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The first time I picked up the HTC HD2, I felt like I was holding an object from the future. This phone's display is so large, and yet its body is so relatively thin and light, it was more like holding a "communicator" than a phone. So alluring was the form factor that I used the unlocked device as my daily phone for several weeks, despite its lack of American 3G and reliance on the aged Windows Mobile 6.5 OS beneath HTC's glorious Sense user interface.

Now the HD2 has come to the US in a branded, locked to T-Mobile form. Gone is the silver exterior, traded in for a sleek matte black with copper/grey trim, but added is compatibility with T-Mo's HSDPA 3G data network. The phone retains its massive 4.3" capacitive touch display, multitouch enabled version of Opera Mobile 9.7 for Web browsing, and 5 megapixel camera with VGA video capture. T-Mobile has added some multimedia goodies to the mix, including a Barnes and Noble-branded e-Reader, mobiTV live television and Blockbuster streaming video services, and full-length copies of both Transformers movies pre-loaded into the phone's 16GB of internal storage. 

We all know that sometimes beauty is only skin-deep. Does HD2's allure hold up once you get past that big, beautiful visage? Here are some thoughts after a week or so using the phone on T-Mobile in the San Francisco Bay Area:

- Voice calls have been good on HD2. Not great, but not bad. Signal strength has generally been good, though the phone regularly hops from 3G to EDGE and back (more on that in the next point below). Call quality has been generally fine - this isn't the best sounding HTC handset ever, but it's certainly passable.

- Data connectivity has been an issue. When I first turned the phone on and started setting it up, it couldn't get data via 3G or EDGE; only after I connected to a WiFi network could I set up my Email and social networking accounts. Since then, performance has been better but still erratic. The phone regularly switches back and forth between 3G and EDGE service. WiFi, on the other hand, has worked just fine.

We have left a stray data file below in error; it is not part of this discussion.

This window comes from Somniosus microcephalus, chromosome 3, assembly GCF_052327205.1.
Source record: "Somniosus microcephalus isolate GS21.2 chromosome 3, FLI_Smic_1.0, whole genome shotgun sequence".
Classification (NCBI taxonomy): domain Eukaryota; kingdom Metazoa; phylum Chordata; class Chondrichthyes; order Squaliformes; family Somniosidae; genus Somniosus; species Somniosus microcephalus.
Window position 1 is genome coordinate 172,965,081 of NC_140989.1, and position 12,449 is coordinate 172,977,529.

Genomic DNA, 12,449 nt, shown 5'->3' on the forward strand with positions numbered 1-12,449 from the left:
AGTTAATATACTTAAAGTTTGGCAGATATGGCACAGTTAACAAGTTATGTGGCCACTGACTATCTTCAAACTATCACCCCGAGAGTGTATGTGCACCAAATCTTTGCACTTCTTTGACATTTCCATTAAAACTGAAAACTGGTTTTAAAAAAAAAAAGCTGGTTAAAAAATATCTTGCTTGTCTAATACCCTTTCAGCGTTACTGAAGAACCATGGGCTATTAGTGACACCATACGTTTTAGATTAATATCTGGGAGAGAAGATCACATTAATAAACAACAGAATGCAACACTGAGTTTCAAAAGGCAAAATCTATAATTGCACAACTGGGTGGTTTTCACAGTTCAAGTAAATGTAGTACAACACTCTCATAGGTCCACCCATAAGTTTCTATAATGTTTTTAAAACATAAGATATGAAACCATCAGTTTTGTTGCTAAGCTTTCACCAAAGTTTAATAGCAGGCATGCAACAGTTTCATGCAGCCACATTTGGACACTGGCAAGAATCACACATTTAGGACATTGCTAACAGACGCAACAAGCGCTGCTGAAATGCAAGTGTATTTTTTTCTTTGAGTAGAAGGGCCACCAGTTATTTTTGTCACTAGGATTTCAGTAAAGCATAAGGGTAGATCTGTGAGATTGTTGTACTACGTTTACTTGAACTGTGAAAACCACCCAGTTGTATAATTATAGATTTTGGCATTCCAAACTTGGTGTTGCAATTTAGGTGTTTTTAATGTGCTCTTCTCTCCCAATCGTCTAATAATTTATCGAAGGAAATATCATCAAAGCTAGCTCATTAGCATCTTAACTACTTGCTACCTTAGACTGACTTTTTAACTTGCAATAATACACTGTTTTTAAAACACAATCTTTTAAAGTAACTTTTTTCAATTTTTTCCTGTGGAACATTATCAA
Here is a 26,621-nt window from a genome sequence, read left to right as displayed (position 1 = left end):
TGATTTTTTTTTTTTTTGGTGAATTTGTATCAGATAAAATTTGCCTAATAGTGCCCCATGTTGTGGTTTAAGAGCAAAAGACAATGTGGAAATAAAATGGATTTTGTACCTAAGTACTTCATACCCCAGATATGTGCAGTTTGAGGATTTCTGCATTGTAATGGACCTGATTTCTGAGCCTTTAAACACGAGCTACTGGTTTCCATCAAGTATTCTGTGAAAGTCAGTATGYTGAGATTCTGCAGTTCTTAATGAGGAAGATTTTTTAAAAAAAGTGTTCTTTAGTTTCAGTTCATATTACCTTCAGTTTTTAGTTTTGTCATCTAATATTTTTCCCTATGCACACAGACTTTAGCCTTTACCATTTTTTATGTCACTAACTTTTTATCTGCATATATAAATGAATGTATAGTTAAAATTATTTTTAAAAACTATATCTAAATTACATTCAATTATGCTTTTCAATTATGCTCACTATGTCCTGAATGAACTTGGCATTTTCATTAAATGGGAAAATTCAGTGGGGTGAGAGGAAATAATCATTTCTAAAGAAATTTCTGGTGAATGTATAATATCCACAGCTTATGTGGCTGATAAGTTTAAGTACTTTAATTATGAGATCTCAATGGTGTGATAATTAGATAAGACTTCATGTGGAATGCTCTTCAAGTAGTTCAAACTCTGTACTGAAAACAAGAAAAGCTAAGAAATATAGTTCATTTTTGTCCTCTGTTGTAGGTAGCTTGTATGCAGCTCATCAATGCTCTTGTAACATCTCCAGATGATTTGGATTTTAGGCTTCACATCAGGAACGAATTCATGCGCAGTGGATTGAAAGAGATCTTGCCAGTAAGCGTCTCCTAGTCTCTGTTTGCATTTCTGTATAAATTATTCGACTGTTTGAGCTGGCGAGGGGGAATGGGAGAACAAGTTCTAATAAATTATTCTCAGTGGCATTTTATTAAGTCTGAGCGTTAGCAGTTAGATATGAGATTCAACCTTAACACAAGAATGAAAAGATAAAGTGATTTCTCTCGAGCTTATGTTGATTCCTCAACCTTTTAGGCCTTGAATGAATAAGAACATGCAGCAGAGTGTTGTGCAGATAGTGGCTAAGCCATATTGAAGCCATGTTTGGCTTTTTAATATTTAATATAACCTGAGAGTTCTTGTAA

- HD2's form factor is stunning, but also may be too much for some people. 4.3" is a lot of screen, and results in a device with a very large footprint. The phone is easily pocketable, and the large display makes for nice, big finger-friendly buttons, Web links, and other UI elements. But some would-be buyers will no doubt be put off by such a large phone. Despite my initial exuberance over the new wave of smartphones with 4" + displays, HTC's Nexus One and Desire, with their 3.7" screens, may in fact have hit the ideal sweet spot between big screen and ergonomic comfort.

- HTC Sense continues to be awesome. Sense will keep you away from Windows Mobile 6.5 a lot of the time, which is great because Sense is as modern and smooth as WinMo is old and clunky. Peep (HTC's Twitter app) and the animated weather backgrounds are two of Sense on HD2's highlights for me thus far.

- This thing is a multimedia monster. Photos and videos - including the two Transformers flicks that come pre-loaded - look spectacular provided I'm using HD2 in decent lighting conditions. 16GB of internal memory makes it easy to load the thing up with music, photos, and videos and multitouch-enabled photo browsing is great. The 5 megapixel camera is good but not great, though the dual-LED flash system is one of the more useful cameraphone flashes you'll find (it's still no match for a real camera flash, but better than most of the anemic faux-flashes found on cell phones these days).

- While the 4.3", 800 x 480, capacitive multitouch display is ideal for viewing Websites, the actual Web browsing experience has been just a bit disappointing. Opera Mobile on HD2 is still way better than Internet Explorer on any other WinMo device, but occasional performance lags and the outdated feel of the browser's menus and display fonts make me wish I was using an Android or iPhone browser instead. Not to mention those data issues I've already complained about. When pages load and render, they look great - and I love Opera's hidden menu bars that free up the entire display for content. But loading, rendering, and scrolling just aren't as smooth as they should be.

- Speaking of performance lags, having recently tried the forthcoming HTC Evo 4G for Sprint I'm all the more convinced that Microsoft is doing the right thing in totally killing off WinMo 6.5. Both Evo 4G and HD2 are powered by a 1 GHz Qualcomm Snapdragon processor, and HD2 actually has a bit more RAM than EVO (576 MB vs 512 MB). And yet the pre-production Evo I messed with at CTIA is miles faster, smoother, and all-around nicer to use than the HD2 that T-Mobile sent me. Performance on HD2 isn't a deal breaker, but it certainly has been frustrating at times in terms of general responsiveness.

- Typing on a virtual QWERTY board is made easier by HD2's giant screen. But some touchscreen responsiveness and accuracy issues hampered the experience to some extent for me. Hopefully an OTA update can stomp some of the bugs that had me tapping keys multiple times in order to get a response, or erasing mis-typed letters more than I expected to.

More on HD2 coming soon ... Maybe I'll send it off to one of our other editors for a second opinion. In the meantime, HD2 owners, chime in! What say you about your new smartphones?

 


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